Inability to have an orgasm, discontent with the quality of orgasms, and the ability to have orgasms only with one type of stimulation are common sexual complaints among women. Some studies have found that about half of all women experience some orgasmic difficulties, but not all of these difficulties are considered FOD. About 50% of women experience orgasm through direct clitoral stimulation but not during intercourse, thus not meeting the criteria for a diagnosis of FOD. About 10% of women never experience an orgasm, regardless of the situation or stimulation. These women are more likely to be unmarried, young, and sexually inexperienced.


FOD is diagnosed through a medical and psychological history, and history of the conditions under which orgasm fails to occur. It is especially helpful for the clinician or sex therapist to understand how long the problem has persisted, and whether it is general or situational. FOD is sometimes found in conjunction with sexual aversion disorder and female sexual arousal disorder , making the diagnosis complex. To be diagnosed with FOD, the lack of orgasmic response must occur regularly over an extended period of time; based on the clinician’s judgment, it must be less than would be reasonable based on age, sexual experience, and the adequacy of sexual stimulation. The lack of orgasm must cause emotional distress or relationship difficulties for the woman and be caused either only by psychological factors alone or by a combination of psychological and physical factors. According to the American Psychiatric Association (APA), a diagnosis of FOD is not appropriate if failure to climax is due only to physiological factors. FOD is also not diagnosed if it is a symptom of another major psychological disorder, such as depression.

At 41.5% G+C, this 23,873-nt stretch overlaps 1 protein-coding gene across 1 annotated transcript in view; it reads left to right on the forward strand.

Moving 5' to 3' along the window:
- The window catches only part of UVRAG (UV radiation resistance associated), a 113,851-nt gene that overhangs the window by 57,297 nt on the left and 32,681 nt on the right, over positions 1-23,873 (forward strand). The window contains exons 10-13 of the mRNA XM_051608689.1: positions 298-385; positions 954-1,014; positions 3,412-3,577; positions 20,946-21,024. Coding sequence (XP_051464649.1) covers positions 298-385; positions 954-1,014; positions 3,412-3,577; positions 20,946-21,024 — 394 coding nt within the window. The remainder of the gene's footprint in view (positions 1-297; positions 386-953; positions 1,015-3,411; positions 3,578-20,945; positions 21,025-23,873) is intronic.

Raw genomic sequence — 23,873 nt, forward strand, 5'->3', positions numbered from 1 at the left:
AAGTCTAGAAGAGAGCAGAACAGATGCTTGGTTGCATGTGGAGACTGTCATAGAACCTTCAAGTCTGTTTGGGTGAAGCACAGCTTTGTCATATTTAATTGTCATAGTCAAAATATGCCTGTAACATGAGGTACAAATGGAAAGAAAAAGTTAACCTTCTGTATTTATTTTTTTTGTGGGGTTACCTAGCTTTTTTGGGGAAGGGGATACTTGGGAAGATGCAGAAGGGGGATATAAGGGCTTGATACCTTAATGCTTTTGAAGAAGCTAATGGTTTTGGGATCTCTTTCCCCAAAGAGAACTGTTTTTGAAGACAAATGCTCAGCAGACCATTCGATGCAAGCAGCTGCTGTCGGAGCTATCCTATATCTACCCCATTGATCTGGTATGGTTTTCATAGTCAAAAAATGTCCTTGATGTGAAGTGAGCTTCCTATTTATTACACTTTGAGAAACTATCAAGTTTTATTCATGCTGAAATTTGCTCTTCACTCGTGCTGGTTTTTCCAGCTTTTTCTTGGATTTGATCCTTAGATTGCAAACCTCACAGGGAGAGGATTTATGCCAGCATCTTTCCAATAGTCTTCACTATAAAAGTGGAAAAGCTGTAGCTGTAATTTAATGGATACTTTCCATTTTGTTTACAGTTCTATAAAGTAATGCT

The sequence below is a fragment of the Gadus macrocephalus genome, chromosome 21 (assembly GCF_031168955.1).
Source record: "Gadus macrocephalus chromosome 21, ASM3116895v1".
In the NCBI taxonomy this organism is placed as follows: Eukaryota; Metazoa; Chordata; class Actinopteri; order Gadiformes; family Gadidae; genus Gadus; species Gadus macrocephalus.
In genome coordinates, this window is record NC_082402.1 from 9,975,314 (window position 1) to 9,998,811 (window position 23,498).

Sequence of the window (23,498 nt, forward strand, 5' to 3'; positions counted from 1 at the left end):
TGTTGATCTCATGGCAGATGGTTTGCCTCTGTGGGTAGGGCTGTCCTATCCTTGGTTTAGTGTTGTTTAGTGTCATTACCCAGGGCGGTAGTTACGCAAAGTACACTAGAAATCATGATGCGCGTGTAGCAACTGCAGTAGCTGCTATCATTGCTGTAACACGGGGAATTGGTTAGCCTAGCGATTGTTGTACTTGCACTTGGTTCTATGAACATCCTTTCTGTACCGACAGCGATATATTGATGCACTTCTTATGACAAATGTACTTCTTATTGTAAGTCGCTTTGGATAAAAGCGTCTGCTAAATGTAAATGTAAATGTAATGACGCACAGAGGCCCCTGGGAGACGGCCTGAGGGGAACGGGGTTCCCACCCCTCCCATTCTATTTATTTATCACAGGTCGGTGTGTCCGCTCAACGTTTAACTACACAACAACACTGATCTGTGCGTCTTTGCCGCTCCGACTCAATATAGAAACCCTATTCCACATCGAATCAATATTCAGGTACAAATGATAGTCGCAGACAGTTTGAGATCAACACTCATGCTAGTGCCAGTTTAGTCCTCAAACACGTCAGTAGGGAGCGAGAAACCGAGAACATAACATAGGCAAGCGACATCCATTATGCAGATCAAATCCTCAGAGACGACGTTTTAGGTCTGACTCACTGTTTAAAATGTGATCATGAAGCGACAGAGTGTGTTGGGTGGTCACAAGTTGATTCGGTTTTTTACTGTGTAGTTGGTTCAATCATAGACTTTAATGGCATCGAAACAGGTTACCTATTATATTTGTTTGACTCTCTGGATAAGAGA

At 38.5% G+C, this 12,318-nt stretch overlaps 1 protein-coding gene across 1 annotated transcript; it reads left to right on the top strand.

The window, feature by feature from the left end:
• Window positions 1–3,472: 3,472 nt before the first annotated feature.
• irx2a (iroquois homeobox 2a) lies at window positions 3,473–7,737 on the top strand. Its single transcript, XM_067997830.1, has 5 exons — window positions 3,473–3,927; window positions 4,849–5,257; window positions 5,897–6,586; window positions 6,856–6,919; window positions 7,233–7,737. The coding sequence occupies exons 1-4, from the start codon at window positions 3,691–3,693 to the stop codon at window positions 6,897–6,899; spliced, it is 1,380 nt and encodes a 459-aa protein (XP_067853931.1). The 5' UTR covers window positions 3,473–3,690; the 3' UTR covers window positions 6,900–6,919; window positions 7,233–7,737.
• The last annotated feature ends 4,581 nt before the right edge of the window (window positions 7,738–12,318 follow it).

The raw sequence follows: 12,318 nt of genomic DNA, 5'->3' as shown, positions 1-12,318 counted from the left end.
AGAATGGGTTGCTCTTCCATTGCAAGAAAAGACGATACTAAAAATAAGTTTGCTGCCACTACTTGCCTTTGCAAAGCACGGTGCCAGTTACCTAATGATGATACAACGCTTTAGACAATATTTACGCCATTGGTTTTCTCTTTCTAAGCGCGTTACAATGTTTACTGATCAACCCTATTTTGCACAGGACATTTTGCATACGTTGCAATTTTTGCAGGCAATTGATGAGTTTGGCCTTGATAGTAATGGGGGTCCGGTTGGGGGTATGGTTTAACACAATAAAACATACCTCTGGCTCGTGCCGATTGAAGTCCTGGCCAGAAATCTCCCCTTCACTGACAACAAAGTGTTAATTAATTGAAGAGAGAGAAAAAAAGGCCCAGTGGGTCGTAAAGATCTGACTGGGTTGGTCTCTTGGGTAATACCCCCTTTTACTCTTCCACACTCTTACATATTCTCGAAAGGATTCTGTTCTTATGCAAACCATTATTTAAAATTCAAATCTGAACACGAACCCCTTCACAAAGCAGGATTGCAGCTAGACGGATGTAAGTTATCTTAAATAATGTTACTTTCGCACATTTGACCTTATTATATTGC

When failure to reach orgasm is caused by a physical problem, the root problem is treated. In other cases, a combination of education, counseling, psychotherapy , and sex therapy are used—often along with directed exercises to increase stimulation and decrease inhibitions.

Sex therapists have special training to help individuals and couples focus on overcoming specific sexual dysfunctions. In couples’ therapy, therapists often assign “homework” that focuses on relaxation techniques, sexual exploration, improving sexual communication, decreasing inhibitions, and increasing direct clitoral stimulation. Individually, a woman might be encouraged to masturbate either through self-stimulation or with a vibrator. In addition, Kegel exercises, which improve the strength and tone of the muscles in the genital area, may be recommended.

Traditional psychotherapy, or talk therapy , alone or in conjunction with sex therapy, can be effective in resolving psychological causes of FOD, especially when those causes are rooted in past sexual or emotional exploitation or cultural taboos. Psychotherapy